As part of a new bypass highway around the city of Salem, Indiana, it was necessary for the Indiana Department of Transportation (INDOT) to widen the existing State Route 60 just east of town near the new intersection. An existing cast-in-place arch bridge built in 1948 carried the road over Hoggatt Branch, a small stream. The 30’ span x 17’ rise circular arch supported around 13’ of earth fill in addition to the roadway traffic. INDOT found that in spite of its age, 60-plus year old structure had plenty of life left and was sized well for the stream. Removal and replacement would have meant several months of a long detour on a heavily traveled road or a temporary crossing which would have added expense and additional environmental impact to the stream.
INDOT is no stranger to arch structures. Over the past 20 years, the department has made extensive use of precast concrete arches at stream crossings. In this case, INDOT decided to leave the existing arch in place and extend both ends using precast concrete arch sections. A 30’ span x 17’ clear rise circular arch was specified to nearly match the shape of the existing structure. A cast-in-place closure pour would provide a smooth transition from new precast to old arch. Pretek, in partnership with Independent Concrete Pipe of Louisville, Kentucky, proposed two options at bid time. The first was a 30’ span x 12’ rise single-radius ECO-SPAN arch on 5’ tall cast-in-place stem walls. The second was a 30’ span x 17’ rise single-radius ECO-SPAN arch.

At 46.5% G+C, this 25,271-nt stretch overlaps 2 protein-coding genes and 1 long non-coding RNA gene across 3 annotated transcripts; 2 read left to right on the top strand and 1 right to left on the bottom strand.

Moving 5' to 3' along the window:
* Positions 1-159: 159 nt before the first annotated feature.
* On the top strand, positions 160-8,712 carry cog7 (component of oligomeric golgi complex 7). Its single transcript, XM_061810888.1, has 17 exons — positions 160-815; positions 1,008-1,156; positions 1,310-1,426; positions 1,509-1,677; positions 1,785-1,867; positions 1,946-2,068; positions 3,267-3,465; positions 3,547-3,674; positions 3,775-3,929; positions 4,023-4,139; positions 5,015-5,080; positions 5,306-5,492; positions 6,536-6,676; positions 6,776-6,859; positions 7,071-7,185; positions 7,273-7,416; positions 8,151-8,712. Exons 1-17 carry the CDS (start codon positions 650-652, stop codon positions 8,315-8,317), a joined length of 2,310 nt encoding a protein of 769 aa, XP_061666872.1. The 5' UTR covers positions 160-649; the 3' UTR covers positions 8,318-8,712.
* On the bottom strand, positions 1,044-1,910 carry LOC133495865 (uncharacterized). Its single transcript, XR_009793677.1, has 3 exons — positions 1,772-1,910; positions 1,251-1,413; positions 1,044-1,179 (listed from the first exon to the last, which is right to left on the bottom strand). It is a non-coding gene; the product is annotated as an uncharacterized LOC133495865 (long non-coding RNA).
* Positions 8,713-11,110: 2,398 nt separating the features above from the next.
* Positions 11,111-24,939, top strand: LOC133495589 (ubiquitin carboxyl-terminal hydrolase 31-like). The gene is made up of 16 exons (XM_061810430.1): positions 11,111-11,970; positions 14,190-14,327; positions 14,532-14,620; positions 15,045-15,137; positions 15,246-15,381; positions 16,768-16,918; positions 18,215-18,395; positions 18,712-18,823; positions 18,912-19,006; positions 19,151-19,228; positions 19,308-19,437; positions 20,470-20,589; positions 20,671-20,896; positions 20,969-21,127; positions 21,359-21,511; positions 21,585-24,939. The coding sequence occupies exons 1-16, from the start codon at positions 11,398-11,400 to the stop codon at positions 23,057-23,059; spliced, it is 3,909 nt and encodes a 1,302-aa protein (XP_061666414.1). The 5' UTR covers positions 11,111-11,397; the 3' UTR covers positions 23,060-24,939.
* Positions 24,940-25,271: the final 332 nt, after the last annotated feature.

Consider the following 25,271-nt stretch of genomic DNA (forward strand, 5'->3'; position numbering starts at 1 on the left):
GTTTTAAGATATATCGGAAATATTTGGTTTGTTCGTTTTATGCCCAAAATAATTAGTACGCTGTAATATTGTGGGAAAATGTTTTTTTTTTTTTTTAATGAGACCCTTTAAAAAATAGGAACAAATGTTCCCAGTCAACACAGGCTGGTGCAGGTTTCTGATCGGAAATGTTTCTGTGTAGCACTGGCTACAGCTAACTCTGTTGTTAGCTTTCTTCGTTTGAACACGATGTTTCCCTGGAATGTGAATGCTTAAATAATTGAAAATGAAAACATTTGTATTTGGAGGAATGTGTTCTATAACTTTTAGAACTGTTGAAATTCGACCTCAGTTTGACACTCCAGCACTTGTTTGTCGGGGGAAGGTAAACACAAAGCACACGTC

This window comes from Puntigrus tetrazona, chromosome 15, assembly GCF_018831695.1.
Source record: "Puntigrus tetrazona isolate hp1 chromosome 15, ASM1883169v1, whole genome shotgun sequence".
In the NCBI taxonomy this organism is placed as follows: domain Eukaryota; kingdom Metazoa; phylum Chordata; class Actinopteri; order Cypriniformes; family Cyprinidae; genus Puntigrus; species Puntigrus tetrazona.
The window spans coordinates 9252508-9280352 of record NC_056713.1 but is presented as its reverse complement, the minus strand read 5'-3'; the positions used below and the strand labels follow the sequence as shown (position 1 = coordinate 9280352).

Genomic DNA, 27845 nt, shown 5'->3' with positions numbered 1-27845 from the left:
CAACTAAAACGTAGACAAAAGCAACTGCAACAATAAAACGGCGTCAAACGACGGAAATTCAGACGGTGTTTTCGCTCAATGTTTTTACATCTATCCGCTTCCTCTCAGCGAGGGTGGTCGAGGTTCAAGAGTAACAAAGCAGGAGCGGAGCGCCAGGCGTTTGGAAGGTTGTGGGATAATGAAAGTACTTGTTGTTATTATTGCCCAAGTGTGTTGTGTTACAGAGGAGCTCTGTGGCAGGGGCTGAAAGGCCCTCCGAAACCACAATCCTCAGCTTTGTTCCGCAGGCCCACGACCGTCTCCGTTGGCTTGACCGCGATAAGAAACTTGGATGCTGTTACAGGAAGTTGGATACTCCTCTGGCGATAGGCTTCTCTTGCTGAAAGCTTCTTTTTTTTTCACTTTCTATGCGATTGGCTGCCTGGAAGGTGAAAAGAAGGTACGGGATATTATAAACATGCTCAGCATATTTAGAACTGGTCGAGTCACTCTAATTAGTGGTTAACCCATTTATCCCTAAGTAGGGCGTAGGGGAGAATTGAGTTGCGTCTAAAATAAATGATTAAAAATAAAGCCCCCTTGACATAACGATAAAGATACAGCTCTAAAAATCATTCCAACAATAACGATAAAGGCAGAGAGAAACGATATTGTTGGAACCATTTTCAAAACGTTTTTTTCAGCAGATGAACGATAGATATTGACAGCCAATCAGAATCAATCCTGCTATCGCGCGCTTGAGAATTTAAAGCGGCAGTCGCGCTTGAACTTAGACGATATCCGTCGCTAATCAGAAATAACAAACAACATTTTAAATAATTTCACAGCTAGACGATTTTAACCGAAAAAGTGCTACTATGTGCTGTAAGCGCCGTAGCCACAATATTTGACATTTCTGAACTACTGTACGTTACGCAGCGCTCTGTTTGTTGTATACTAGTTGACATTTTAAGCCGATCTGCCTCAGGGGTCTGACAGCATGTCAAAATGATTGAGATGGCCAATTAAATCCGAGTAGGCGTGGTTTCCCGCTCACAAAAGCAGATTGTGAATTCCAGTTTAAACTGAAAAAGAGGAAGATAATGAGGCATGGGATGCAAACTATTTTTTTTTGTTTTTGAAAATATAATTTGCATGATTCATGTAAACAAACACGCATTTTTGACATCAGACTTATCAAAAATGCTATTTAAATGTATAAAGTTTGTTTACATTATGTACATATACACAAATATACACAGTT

The successful contractor, Gohmann Construction Inc., chose the single-piece arch on stem walls. While Gohmann prepared the site, Independent Concrete Pipe poured the nine arch segments. In March, 2012, the precast arch units were installed. Flaggers stopped traffic temporarily while the precast arch segments were removed from the trucks and rotated upright for 5-10 minutes each. Otherwise, traffic continued without interruption throughout the project.INDOT’s decision to leave the existing structure in place also provided environmental benefits. There was no need to install a temporary bridge or pipe. Construction equipment crossing the stream could cross over the existing arch instead of through the stream.
This is a case where the use of a buried prefabricated arch system allowed for an accelerated construction schedule, minimal traffic interruption, minimal environmental impact, and a very long-lasting structure that will require minimal maintenance over its life. In addition, initial cost was minimized by leaving the existing structure in service.
For more information on this project, see Pretek’s presentation at the 2013 Transportation Research Board Workshop, “Advancing the use of culverts for highway bridges“.